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    Quote Originally Posted by RealNC View Post
    Linux got owned where it matters the most: Graphics.
    Tell that the people running Java application servers or programs using Java on the backend. They would have a different take.

  7. #7
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    I don't think the results would be much different had they been implemented in any other language. That is to say, I think most of these tests probably say more about the platforms kernel and graphics drivers than it does Java itself.

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    Quote Originally Posted by kgonzales View Post
    Tell that the people running Java application servers or programs using Java on the backend. They would have a different take.
    I don't think Phoronix is for Java application server dudes.

  9. #9
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    Quote Originally Posted by llama View Post
    What was the partition layout on the laptop? As benchmarks in some of your previous articles have shown, the early part of a drive is faster than later part (sequential transfer rate). With a constant areal density, data flies under the read/write heads faster on the outer larger-radius tracks.

    This is a something that's hard to get right when benching win vs. lin on the same HW, since usually you have a fairly normal dual-boot install, and one has the advantage of the outer tracks.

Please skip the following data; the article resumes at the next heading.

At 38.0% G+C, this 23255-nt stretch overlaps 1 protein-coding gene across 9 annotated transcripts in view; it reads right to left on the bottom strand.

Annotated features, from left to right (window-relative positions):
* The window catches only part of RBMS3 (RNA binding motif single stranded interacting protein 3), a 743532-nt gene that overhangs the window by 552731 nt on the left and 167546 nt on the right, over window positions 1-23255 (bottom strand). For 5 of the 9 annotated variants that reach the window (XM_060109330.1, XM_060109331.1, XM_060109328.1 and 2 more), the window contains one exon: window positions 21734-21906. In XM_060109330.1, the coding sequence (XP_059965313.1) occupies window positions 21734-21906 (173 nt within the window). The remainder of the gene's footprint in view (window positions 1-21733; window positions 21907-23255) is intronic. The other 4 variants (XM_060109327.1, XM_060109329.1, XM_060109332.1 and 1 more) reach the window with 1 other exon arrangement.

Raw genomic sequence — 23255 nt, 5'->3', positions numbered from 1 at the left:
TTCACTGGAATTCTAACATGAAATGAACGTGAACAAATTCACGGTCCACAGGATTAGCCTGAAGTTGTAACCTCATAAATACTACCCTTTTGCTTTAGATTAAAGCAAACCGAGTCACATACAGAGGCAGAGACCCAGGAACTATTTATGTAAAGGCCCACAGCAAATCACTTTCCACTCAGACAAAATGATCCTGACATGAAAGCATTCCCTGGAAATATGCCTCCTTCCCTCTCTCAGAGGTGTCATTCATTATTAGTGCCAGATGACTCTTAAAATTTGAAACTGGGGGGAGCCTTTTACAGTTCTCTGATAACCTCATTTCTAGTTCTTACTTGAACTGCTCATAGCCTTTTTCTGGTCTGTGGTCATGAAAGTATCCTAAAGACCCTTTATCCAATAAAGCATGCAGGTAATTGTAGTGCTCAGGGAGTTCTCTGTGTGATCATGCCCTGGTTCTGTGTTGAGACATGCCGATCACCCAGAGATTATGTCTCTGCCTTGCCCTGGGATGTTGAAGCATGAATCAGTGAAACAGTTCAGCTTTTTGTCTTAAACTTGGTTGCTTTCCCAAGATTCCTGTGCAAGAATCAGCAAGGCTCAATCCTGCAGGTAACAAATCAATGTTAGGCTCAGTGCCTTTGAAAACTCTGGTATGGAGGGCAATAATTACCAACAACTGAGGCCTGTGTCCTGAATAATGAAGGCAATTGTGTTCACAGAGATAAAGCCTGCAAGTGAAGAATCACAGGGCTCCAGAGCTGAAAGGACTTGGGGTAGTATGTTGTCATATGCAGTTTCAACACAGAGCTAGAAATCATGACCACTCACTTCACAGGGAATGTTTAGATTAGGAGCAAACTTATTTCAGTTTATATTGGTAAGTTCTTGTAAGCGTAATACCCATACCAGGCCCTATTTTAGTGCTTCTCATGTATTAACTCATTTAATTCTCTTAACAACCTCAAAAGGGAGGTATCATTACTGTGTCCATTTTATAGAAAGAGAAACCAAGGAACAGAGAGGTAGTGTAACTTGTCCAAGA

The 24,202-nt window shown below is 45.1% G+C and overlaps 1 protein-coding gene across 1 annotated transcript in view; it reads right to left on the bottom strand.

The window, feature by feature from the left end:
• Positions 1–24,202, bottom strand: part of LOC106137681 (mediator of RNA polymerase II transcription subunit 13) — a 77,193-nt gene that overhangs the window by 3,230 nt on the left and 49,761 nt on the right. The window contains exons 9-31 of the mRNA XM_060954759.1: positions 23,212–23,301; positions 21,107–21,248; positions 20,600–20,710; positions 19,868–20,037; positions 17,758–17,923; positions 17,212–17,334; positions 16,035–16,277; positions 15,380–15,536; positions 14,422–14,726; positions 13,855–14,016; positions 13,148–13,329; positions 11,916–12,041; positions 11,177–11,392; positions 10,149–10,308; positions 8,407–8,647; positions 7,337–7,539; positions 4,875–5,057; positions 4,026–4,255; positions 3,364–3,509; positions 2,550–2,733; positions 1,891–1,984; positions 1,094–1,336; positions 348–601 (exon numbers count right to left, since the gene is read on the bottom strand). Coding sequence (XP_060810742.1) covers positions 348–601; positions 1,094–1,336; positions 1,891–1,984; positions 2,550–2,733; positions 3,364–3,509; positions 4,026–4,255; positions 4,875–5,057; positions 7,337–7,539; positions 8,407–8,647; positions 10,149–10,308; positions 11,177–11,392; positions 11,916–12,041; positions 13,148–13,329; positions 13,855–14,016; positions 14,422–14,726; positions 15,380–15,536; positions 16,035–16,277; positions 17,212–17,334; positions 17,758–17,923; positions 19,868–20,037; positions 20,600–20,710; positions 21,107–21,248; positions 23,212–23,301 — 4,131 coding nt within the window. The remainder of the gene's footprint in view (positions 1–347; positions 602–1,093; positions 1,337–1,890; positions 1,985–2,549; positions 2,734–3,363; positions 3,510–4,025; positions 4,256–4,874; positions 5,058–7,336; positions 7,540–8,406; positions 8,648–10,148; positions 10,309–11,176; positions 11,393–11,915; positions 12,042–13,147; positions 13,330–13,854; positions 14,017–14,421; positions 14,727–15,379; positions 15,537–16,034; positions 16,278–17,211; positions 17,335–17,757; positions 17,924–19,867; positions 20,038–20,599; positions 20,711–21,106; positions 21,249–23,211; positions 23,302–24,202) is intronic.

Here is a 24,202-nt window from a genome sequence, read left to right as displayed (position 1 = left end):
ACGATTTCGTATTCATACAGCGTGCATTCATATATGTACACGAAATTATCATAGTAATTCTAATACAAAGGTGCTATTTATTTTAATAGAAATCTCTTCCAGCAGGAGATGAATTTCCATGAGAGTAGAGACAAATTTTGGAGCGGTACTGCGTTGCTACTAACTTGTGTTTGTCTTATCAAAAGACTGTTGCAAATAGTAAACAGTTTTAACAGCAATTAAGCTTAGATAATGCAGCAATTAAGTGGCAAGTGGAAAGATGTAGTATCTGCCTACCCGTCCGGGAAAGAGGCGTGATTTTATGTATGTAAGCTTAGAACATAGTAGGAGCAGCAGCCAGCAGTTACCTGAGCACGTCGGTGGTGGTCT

It's probably not a big deal if you have two adjacent 10 or 15GB partitions, with a big data partition somewhere else.

    Ideally you'd re-partition and run benchmarks with each system installed to the first few GB. To get reasonable numbers for I/O dependent tests, you could make a scratch partition that you reformat to ext3 or ntfs before running the tests. Then have I/O benchmarks do their work in that scratch partition). (or XFS, see my previous posts for XFS tuning . XFS's delayed allocation means it doesn't start writing until you runs low on RAM, or it otherwise decides it's time to start. This means uninterrupted reading for longer = less seeks = faster.) This tests fresh filesystems, not somewhat worn filesystems that everyone will actually have after even a day of use, but usually it's not a big difference because most filesystems don't suck that badly when they're not close to full.

    I thought Vista SP1 was supposed to fix slow file I/O. Oh, IIRC, that was just slow file copying when you do it via the GUI shell. So never mind, I guess either your partitioning really skewed things in favour of GNU/Linux, Vista sucks at the file-encryption workload, or it was CPU-limited and the older JVM on Vista loses on that code.
    +1 to this.
    I would also like to know if it was a clean slate from benchmarking, I understand if you couldnt because of time, but it would be nice to know.

  10. #10
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    Why don't you used the same version of java on both Windows and Linux. There was big changes in 6u10 (1.6.0_10). e.g.: use Direc3D to speed up rendering on Windows. So it would been better to use that version on Windows not just on Linux. Probably Linux would beat Windows with that version too.